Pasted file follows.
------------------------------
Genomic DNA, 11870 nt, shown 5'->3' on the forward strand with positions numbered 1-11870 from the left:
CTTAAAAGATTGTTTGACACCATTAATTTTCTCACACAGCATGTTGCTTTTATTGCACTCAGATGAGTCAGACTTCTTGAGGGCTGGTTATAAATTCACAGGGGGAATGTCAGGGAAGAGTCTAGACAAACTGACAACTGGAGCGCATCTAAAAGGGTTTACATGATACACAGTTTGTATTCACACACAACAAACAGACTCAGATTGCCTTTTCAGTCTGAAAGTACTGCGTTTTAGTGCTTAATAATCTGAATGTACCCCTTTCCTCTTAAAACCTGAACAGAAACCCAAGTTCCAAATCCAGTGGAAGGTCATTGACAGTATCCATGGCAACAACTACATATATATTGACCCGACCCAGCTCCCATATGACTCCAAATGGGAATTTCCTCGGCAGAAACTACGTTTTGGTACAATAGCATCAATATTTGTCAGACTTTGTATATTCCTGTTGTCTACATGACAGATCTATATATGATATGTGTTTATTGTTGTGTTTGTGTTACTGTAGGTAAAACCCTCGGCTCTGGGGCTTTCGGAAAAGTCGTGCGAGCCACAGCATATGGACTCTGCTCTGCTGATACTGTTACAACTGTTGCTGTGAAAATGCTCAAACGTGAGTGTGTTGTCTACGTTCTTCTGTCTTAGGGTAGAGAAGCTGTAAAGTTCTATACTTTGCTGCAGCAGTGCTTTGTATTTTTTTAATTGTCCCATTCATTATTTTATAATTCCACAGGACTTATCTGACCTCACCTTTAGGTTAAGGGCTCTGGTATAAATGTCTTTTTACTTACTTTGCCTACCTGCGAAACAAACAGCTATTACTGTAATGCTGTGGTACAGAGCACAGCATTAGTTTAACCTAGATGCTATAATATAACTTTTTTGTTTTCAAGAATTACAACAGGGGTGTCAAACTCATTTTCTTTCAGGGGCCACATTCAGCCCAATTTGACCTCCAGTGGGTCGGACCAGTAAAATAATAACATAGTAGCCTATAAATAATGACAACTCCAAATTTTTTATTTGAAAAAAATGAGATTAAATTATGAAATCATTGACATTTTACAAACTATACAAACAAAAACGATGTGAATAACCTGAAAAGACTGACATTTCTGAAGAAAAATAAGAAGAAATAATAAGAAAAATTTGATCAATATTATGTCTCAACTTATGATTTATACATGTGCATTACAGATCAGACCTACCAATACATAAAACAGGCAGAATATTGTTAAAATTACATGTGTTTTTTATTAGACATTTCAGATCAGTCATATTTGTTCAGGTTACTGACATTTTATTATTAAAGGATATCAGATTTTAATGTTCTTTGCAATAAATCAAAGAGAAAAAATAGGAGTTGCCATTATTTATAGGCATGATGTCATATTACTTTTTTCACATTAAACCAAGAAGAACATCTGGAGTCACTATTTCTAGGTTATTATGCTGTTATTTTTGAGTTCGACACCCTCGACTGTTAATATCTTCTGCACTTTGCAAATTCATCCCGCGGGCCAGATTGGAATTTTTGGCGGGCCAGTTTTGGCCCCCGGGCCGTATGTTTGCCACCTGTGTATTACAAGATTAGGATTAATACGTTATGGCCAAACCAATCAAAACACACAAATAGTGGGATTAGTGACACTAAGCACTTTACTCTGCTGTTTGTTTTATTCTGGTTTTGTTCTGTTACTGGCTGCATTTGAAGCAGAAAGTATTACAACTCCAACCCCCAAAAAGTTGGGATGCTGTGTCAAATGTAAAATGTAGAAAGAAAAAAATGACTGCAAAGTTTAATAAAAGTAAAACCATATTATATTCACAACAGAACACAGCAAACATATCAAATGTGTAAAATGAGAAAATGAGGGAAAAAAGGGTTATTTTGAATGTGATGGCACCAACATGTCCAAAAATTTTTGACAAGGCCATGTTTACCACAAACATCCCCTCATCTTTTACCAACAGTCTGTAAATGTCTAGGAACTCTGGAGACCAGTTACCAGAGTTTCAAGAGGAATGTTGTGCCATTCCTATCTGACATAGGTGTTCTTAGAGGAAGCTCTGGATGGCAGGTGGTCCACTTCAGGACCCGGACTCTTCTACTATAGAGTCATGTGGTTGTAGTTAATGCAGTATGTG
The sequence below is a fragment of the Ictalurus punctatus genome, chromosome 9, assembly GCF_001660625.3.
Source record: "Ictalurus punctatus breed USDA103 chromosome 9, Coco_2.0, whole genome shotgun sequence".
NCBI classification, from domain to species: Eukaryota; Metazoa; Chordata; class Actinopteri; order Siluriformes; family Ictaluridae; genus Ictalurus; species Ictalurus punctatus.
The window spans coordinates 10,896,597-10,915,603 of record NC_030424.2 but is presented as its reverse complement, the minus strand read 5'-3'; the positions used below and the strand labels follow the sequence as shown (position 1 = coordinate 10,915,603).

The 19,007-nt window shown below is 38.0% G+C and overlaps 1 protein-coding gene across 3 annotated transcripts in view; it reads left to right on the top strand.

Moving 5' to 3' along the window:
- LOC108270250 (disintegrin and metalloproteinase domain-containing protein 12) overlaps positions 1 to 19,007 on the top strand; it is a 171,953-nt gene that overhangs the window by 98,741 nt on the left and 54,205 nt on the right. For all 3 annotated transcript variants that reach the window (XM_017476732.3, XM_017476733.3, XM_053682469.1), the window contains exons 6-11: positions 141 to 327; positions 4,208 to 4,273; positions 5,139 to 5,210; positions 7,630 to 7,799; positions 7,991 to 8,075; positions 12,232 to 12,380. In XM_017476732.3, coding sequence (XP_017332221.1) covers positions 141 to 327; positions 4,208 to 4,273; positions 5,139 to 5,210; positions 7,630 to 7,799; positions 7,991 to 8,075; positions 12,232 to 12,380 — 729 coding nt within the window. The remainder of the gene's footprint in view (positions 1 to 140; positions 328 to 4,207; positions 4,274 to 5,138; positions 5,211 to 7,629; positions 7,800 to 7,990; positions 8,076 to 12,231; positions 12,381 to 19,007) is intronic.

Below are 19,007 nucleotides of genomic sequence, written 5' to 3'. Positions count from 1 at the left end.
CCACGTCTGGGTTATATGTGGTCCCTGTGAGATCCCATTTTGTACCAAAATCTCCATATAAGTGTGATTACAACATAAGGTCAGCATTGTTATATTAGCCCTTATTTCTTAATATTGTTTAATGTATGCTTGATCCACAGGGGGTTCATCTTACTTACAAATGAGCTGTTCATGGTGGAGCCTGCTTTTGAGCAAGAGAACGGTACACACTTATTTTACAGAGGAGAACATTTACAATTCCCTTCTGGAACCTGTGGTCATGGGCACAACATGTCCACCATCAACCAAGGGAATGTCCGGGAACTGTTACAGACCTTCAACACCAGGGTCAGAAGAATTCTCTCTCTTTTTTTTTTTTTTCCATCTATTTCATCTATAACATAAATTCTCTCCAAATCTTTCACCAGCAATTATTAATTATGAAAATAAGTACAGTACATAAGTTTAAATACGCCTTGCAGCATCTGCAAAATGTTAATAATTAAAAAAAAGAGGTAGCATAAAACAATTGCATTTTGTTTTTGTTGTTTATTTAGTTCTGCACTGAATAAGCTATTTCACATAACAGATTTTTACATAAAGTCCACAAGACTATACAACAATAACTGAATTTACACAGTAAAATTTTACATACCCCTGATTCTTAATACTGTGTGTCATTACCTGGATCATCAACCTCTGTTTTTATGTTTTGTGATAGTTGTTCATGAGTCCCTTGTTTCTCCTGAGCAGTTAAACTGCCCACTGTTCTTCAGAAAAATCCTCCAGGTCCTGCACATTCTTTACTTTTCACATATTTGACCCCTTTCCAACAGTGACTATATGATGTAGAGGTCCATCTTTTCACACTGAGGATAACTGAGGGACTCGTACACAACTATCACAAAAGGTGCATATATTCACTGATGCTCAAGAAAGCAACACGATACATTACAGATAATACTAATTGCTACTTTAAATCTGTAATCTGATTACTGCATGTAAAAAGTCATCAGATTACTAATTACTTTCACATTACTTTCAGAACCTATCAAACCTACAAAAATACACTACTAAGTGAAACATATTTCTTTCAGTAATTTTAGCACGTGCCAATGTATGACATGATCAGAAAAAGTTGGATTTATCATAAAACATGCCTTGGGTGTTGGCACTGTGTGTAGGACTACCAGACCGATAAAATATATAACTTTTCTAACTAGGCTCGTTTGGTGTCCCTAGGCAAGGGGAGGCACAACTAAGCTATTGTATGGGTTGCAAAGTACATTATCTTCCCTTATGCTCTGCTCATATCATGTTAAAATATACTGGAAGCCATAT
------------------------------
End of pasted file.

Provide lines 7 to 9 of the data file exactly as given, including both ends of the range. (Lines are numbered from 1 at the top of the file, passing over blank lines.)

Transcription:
The 19,007-nt window shown below is 38.0% G+C and overlaps 1 protein-coding gene across 3 annotated transcripts in view; it reads left to right on the top strand.

Moving 5' to 3' along the window:
- LOC108270250 (disintegrin and metalloproteinase domain-containing protein 12) overlaps positions 1 to 19,007 on the top strand; it is a 171,953-nt gene that overhangs the window by 98,741 nt on the left and 54,205 nt on the right. For all 3 annotated transcript variants that reach the window (XM_017476732.3, XM_017476733.3, XM_053682469.1), the window contains exons 6-11: positions 141 to 327; positions 4,208 to 4,273; positions 5,139 to 5,210; positions 7,630 to 7,799; positions 7,991 to 8,075; positions 12,232 to 12,380. In XM_017476732.3, coding sequence (XP_017332221.1) covers positions 141 to 327; positions 4,208 to 4,273; positions 5,139 to 5,210; positions 7,630 to 7,799; positions 7,991 to 8,075; positions 12,232 to 12,380 — 729 coding nt within the window. The remainder of the gene's footprint in view (positions 1 to 140; positions 328 to 4,207; positions 4,274 to 5,138; positions 5,211 to 7,629; positions 7,800 to 7,990; positions 8,076 to 12,231; positions 12,381 to 19,007) is intronic.